The Gramm, Leach, Bliley Act of 1999 gutted Glass-Steagall and included many of the misnamed “Community Redevelopment Act” provisions that semi- legitimized many of the lending insanities we saw earlier this decade. GLBA also cleared the way to create the financial conglomerates (“supermarkets” as Citi’s Sandy Weill called them) that are “TOO BIG TO FAIL”. Guess who was Treasury Secretary then? Larry Summers, our current head of Obama’s Council of Economic Advisors. A WordPress blogger, Commonsense, reminds us of the financial criminal history that necessitated Glass-Steagall in the first place.
Only eight senators would vote against the measure — lionized by its proponents, including senior staff in the Clinton administration and many now staffing President Obama, as the most important breakthrough in the worlds of finance and politics in decades. “It was more like a tidal wave in 1999,” the North Dakota Democrat recalled of that vote in an interview with the Huffington Post. “You’ve seen the roll call. We didn’t really have to deal with push back because they had such a strong, strong body of support for what they call modernization that the vote was never in doubt… The title of the bill was ‘The Financial Modernization Act.’ And so if you don’t want to modernize, I guess you’re considered hopelessly old fashioned.”
And the Oxdown Gazette further explains that GLBA is being extended under Tax Dodge Timmy and Heli Ben’s Public-Private Investment Initiative (PPIP) as an even greater fraud than GLBA:
The Obama Administration’s position is that if you set up this speculative looting scheme to occur in broad daylight, and claim it will unclog bank lending, it’s okay. And private investors who take advantage of the looting scheme should be regarded as “the good guys,” as Christina Romer suggested, while (non-elected) “officials” who concocted this scheme must be retained no matter what the public outrage. Has the Obama Administration really sunk to this? What possible excuses do they have?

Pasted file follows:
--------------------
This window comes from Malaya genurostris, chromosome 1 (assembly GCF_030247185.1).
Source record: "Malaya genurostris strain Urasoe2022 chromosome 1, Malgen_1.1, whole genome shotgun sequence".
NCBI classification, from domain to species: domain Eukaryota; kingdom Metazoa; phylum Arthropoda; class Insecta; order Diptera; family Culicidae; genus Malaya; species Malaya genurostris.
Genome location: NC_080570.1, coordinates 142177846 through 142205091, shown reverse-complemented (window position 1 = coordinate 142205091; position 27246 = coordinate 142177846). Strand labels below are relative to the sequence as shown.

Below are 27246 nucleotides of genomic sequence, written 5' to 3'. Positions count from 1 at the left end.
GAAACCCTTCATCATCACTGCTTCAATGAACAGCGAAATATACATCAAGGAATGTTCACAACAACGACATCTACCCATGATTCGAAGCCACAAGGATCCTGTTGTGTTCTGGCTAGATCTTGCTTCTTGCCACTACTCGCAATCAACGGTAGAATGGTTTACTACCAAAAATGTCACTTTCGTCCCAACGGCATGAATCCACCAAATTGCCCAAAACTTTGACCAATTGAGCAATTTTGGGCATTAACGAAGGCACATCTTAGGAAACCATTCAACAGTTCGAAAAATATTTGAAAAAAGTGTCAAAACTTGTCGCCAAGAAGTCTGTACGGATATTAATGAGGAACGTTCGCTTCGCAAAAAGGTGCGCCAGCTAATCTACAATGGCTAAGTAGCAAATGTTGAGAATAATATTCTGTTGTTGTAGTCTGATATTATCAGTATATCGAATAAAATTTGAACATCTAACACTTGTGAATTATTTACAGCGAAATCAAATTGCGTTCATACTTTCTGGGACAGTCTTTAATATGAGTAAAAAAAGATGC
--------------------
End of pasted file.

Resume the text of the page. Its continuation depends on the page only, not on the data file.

1. The program would remove $500 billion to $1 trillion in toxic assets from the bank’s balance sheets, supposedly “unclogging” the credit system?
Okay, but so would just buying the assets outright without the private partnership subterfuge and subsidies to private investors.
2. The private participation allows them to bid to create a market. Cut the crap. Bidding may create a “market” but subsidized, risk-shielding bids do not create efficient prices.
3. The private participant bids improve the prices. More crap. Subsidized bids (or shifting risks of losses) may serve to increase bid prices (probably a goal here), but what is the public interest in that? And even if the point is to pay more for the assets to help reach the banks’ reserve prices, then just pay it. It’s a bad idea, and we don’t need sweetheart private deals to achieve it.
4. The partnerships will help leverage private investment dollars to help purchase the assets. Yes, and do so very inefficiently, by unjustly enriching the private investors, whose contribution is trivial.
5. The partnership avoids the problem in the original Paulson proposal of not knowing how much to pay for assets. How? If there are auctions, the banks will set reserve prices below which they will not sell. Either the auctions fail to meet those prices, or the subsidies will increase to close the gap been offers and bids. The incentives/subsidies will drive the prices and we still won’t know what the “correct” price should have been.
6. We need private equity participation because it has expertise in evaluating banks assets. More gibberish. The first thing we need is due diligence by our government. Go through the assets (or a set of them), check their histories and find out what’s in them. If you need more experts, hire them without the scam.